WordPress Plugins are responsible for 98% of all vulnerabilities. These vulnerabilities generally stem from the 3rd party plugins and themes and not from the main core of WordPress. Security concerns generally occur due to user mistakes like not updating to the latest version, using buggy software, etc.
Advantages of a Static Website
Security Benefits of Static Websites
Static sites reduce the attack surface, thereby reducing both the possibility and severity of an attack. Static websites provide commendable security assurance to the users:
- They eradicate the possibility of database attacks as no databases are involved.
- Also, as almost no input is taken from the user, attacks like SQLi are prevented.
- The possibility of DDoS attacks is much lower than the dynamic sites.
A static site that uses a Content Delivery Network or CDN is faster, provides a better user experience and is more secure. This is because of the fact that many other web servers on the network are ready to send out the website’s pages if one web server on the network goes down due to an attack. Some commonly used CDNs are Netlify and Cloudflare.
For dynamic content that requires storing information like forms and comments, the static sites use 3rd party APIs like google forms. This website uses Disqus for the comment section, so any attack or a payload injected in the comment affects Disqus and not my website.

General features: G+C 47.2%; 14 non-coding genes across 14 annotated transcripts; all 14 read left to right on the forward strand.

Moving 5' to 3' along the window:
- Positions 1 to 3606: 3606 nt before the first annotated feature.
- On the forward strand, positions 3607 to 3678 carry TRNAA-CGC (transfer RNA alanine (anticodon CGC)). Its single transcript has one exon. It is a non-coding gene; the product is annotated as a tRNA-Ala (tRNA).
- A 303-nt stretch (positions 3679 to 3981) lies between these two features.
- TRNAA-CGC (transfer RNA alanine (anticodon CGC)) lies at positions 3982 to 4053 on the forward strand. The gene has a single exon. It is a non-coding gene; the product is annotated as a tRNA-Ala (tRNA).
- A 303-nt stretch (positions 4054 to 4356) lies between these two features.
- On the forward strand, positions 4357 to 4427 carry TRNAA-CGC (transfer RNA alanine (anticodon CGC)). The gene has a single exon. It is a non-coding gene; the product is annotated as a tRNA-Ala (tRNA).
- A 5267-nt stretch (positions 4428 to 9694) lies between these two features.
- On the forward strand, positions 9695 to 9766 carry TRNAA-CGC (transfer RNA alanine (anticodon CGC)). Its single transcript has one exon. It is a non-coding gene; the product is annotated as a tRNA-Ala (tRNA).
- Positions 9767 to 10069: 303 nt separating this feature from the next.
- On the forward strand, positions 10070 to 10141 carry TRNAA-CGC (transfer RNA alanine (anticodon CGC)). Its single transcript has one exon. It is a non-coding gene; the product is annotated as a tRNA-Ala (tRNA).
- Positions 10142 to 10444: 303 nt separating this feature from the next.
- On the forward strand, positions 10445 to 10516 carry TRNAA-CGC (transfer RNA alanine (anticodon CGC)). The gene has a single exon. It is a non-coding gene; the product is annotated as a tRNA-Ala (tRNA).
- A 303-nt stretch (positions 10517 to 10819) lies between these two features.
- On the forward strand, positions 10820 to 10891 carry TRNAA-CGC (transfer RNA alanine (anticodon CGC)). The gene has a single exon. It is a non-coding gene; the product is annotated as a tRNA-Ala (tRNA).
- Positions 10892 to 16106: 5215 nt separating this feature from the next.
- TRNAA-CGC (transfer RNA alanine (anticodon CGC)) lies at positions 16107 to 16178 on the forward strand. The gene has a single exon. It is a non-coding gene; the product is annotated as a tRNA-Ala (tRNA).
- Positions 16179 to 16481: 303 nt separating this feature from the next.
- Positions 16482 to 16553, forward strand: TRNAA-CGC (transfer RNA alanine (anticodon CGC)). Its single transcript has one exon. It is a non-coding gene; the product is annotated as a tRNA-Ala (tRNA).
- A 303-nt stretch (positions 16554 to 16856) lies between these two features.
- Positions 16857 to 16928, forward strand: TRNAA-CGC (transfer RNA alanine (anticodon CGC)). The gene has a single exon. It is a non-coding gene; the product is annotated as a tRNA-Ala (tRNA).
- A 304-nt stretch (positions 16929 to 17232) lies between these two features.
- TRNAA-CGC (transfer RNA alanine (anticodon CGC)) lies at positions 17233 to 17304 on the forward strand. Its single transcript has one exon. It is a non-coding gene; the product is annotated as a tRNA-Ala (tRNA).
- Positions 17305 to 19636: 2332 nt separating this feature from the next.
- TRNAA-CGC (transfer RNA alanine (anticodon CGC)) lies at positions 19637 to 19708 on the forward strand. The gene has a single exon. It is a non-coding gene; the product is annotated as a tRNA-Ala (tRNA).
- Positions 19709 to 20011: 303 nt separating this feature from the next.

But similar to the previously mentioned scenario, if the security of these 3rd party APIs is compromised this does affect my website and the data it entails. So, the users must carefully decide the 3rd party software and APIs they use for their website. Apart from security benefits, static sites are faster and cheaper than dynamic websites.
Static != Secure
Static site generators are not flawless or perfect. They are not suitable for websites with a lot of activity and need to be constantly updated like news bulletin websites.
From a security point of view, although they are much more secure than the other options, they do raise some security concerns. These include:
- Github Leaks,
- DoS attacks,
- External injections,
- DOM vulnerabilities
- Vulnerabilities in hosting platforms etc.
In the case of static site generators files are written in markdown, which may not be comfortable for everyone. Also, a good reason in defense of the large user base of WordPress is the WP Block editor and its usability constraint.
CMS does provide a lot of user-centered advantages, but with the surge in online website attacks and data breaches, it is not a very safe option. Although static websites require more effort, they are way more secure than dynamic CMS-based websites. Both dynamic and static websites have their own set of advantages and disadvantages, the decision depends on the user’s priorities and purpose.
P.S.- This blog is a result of my curiosity when I was learning about hacking third-party CMS software and common vulnerabilities in the same. The question in mind was why are people still using such vulnerable software for maintaining essential information about themselves, their business, etc. when a better alternative exists in the market? The answer is- comfort and lack of cybersecurity awareness, especially among the non-technical folks.
Hence I request all the readers to spread security awareness on whatever platforms and level they can. Thank you!